While the smoke sighting could be one of many things, Dr Max Ruland, Director of Operations for the search and rescue mission, confirmed to CBS News that two Cessna jets have been dispatched.

The Airbus A320-200 lost contact at about 6.17am local time en route from Surabaya, in Indonesia’s east Java, to Singapore after the crew requested a change of flight plan due to stormy weather.

Aviation experts have revealed veteran pilots usually avoid the area known as the ‘thunderstorm factory’ where AirAsia Flight 8501 went missing because of its catastrophic storms.

Strategic Aviation Solutions chairman Neil Hansford told Channel 9’s Today most flights went around the area and somebody ‘dropped the ball’ when they made the flight plan for QZ8501.

Australia added an extra plane in its contribution to the search this morning.

Two RAAF P3 Orion planes with specialist equipment are now part of the international hunt to find the aircraft. Their search is focused to the west of the island of Kalimantan, Foreign Minister Julie Bishop said.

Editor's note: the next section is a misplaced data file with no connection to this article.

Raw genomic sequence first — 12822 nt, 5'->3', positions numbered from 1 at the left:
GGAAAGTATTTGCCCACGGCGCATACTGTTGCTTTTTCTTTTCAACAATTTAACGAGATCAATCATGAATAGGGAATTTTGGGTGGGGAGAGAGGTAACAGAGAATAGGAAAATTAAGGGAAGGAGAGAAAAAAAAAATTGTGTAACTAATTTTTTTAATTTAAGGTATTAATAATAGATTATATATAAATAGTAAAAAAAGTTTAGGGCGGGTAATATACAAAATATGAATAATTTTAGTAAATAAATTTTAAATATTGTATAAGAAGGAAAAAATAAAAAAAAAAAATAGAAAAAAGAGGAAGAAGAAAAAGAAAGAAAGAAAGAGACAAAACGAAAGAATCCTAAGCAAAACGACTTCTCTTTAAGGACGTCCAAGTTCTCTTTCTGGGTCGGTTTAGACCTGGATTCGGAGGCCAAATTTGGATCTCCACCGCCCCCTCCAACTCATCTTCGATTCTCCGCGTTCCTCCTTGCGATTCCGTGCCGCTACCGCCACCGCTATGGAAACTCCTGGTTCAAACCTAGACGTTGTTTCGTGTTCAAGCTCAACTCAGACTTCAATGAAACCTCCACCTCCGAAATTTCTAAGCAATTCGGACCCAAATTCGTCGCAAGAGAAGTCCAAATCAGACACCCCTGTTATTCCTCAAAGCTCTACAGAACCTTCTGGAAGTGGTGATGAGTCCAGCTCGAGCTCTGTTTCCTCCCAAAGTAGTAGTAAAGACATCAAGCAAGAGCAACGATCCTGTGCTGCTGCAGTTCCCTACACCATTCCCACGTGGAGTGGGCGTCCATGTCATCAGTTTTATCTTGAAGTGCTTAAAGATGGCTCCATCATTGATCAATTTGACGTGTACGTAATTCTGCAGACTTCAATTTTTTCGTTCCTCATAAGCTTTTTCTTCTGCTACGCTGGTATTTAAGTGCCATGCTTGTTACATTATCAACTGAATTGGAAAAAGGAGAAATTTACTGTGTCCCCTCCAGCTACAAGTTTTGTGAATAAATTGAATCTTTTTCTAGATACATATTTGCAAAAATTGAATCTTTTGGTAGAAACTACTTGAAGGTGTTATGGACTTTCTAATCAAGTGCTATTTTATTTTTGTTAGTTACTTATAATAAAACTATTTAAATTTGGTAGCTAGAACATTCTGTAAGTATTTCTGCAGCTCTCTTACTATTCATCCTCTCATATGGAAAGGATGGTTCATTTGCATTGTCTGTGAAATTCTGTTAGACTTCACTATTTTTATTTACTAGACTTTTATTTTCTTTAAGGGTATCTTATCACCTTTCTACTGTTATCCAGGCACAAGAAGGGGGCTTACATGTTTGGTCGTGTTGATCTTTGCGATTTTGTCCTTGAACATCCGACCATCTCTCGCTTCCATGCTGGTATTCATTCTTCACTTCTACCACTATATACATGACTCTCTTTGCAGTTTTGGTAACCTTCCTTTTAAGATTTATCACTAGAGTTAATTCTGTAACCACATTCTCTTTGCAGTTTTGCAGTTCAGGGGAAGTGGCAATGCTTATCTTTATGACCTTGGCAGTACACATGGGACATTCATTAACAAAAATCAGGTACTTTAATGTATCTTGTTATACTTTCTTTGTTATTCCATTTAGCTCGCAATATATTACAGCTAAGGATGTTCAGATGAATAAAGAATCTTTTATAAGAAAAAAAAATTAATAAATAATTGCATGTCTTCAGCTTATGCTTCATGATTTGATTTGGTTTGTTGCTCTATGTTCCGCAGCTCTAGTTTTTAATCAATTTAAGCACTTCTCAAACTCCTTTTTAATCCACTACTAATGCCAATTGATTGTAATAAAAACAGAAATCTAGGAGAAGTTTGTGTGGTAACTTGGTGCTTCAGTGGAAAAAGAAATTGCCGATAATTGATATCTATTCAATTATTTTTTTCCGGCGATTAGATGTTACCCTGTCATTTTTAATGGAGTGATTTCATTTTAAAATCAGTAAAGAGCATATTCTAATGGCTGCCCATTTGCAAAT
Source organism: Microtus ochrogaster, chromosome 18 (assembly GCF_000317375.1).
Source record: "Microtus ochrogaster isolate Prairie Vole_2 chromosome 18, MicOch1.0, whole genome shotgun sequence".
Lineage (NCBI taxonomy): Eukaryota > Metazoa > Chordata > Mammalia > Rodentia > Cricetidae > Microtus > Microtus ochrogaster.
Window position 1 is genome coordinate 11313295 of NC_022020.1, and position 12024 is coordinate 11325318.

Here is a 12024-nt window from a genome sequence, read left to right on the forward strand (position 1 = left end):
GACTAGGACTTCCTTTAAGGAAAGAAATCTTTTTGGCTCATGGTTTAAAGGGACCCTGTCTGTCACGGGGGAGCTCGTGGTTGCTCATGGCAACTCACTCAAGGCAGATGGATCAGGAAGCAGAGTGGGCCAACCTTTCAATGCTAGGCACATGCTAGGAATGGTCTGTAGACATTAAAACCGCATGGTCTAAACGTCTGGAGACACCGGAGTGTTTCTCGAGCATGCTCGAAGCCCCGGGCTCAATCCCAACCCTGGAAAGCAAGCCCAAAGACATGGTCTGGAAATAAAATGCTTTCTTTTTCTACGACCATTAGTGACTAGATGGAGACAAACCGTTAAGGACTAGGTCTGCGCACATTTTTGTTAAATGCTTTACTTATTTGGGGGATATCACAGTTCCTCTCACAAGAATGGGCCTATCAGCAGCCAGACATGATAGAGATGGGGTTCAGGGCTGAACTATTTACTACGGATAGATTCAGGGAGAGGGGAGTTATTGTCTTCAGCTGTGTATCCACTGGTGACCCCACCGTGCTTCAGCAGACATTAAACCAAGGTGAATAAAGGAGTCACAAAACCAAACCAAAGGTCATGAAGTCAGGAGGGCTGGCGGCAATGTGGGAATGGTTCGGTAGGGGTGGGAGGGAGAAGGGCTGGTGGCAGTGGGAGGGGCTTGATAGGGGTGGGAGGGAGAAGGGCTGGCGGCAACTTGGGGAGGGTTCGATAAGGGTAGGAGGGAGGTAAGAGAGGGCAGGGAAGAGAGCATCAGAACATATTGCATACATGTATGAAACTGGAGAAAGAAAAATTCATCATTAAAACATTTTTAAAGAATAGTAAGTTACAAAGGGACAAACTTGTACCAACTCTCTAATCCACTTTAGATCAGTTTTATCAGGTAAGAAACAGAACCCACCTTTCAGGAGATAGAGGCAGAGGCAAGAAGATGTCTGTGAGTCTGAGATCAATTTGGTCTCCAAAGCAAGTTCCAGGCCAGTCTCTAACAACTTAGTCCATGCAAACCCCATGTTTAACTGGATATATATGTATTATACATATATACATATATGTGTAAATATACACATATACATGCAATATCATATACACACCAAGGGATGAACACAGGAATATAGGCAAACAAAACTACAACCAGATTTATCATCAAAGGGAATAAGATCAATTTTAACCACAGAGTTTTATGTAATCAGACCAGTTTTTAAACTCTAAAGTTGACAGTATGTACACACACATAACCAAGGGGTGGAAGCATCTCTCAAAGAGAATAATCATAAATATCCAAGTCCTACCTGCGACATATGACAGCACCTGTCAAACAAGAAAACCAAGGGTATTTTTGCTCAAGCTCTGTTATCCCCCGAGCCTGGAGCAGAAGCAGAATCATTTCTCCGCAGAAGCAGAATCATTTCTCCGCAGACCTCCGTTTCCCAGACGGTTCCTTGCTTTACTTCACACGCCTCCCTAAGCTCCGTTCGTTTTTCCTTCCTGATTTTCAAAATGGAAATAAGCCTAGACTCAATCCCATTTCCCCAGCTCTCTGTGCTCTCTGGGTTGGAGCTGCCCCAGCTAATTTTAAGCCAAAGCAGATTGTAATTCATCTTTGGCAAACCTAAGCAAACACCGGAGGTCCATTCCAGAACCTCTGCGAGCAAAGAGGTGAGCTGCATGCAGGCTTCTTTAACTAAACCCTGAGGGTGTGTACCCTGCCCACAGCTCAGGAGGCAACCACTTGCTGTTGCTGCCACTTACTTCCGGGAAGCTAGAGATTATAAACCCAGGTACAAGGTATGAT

The US navy also agreed to join the multi-national search operation on its third day and have reportedly sent USS Sampson to assist.

A statement from the Pentagon said Indonesia had requested their help and their assistance ‘could include some air, surface and sub-surface detection capabilities’.

Day three of the search saw the operation expand to land, including the western part of West Kalimantan province, National Search and Rescue Agency chief Henry Bambang Soelistyo confirmed.

Dozens of planes and ships focused their search on two patches of oil spotted in Indonesian waters on Monday as a senior official warned the aircraft was likely at the ‘bottom of the sea’. But the patch later emerged to be a coral reef, 9News reported.

Mr Soelistyo said an Indonesian corvette – a warship – was sent to test the spills.